The farm will be conserved in situ for the benefit of the public
An impressive farm house, 2,800 years old, which comprised twenty-three rooms, was exposed in recent weeks during archaeological excavations the Israel Antiquities Authority is carrying out in Rosh Ha-‘Ayin before the city is enlarged in an initiative by the Ministry of Construction. According to Amit Shadman, excavation director on behalf of the Israel Antiquities Authority, “The farm, which is extraordinarily well-preserved, extends across an area of 30 × 40 m and was built in the eighth century BCE, the time of the Assyrian conquest. Farm houses during this period served as small settlements of sorts whose inhabitants participated in processing agricultural produce. The numerous wine presses discovered in the vicinity of the settlement indicate the wine industry was the most important branch of agriculture in the region. A large silo, which was used to store grain, shows that the ancient residents were also engaged in growing cereal.”
According to Shadman the building continued to be used during the Persian period (also known as the Time of the Return to Zion) in the sixth century BCE, and in the Hellenistic period as well which began in the country with the arrival of Alexander the Great, one of the greatest military leaders of antiquity. With Alexander’s victory over the Persian army in 333 BCE he embarked upon numerous successful military campaigns. His campaign in Israel did not encounter any special difficulties and the country opened its gates to the great warrior.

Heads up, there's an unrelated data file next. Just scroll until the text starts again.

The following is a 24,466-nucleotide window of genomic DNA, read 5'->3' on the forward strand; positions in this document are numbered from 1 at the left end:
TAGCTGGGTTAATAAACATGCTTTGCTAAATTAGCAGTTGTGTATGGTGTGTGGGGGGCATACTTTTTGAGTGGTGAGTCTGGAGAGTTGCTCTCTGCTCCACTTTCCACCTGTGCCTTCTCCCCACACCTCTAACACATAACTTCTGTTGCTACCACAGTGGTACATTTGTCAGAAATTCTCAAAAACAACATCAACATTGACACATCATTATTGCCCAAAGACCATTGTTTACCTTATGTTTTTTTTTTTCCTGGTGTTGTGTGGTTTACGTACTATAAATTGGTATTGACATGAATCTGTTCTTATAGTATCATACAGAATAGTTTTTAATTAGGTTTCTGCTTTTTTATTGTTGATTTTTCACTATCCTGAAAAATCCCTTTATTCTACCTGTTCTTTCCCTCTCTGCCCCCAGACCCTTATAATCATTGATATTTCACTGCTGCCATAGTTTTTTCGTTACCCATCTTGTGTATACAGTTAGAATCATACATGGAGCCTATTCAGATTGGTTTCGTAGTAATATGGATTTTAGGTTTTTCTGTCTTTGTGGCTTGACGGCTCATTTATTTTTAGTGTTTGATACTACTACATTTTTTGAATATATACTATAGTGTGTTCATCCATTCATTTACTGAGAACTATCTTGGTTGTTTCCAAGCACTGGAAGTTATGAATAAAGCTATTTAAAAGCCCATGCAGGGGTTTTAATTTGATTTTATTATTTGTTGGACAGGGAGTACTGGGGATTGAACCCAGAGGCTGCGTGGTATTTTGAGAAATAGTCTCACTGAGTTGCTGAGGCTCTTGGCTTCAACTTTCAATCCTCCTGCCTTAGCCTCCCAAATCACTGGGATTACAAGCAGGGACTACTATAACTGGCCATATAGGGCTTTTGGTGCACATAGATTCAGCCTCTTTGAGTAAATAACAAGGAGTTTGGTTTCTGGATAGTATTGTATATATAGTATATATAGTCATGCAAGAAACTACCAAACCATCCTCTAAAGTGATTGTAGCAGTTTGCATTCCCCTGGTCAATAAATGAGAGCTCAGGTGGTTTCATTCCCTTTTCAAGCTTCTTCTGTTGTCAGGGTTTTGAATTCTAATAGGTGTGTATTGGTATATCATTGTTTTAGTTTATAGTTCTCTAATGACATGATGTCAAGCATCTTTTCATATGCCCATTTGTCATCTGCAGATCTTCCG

Evidence of a Greek presence in the region was uncovered on one of the floors of the building in the form of a rare silver coin bearing the military leader’s name – ΑΛΕΞΑNΔΡΟΥ. One can also discern the image of the god Zeus on that side of the coin, while the head of Heracles appears on its reverse.
During the Ottoman period a lime kiln was dug into the structure which utilized the stones in the building as ready source of raw material.
In light of this impressive building’s excellent state of preservation, the Israel Antiquities Authority and Ministry of Construction decided to conserve the structure in situ for the benefit of the city’s residents and the visiting public.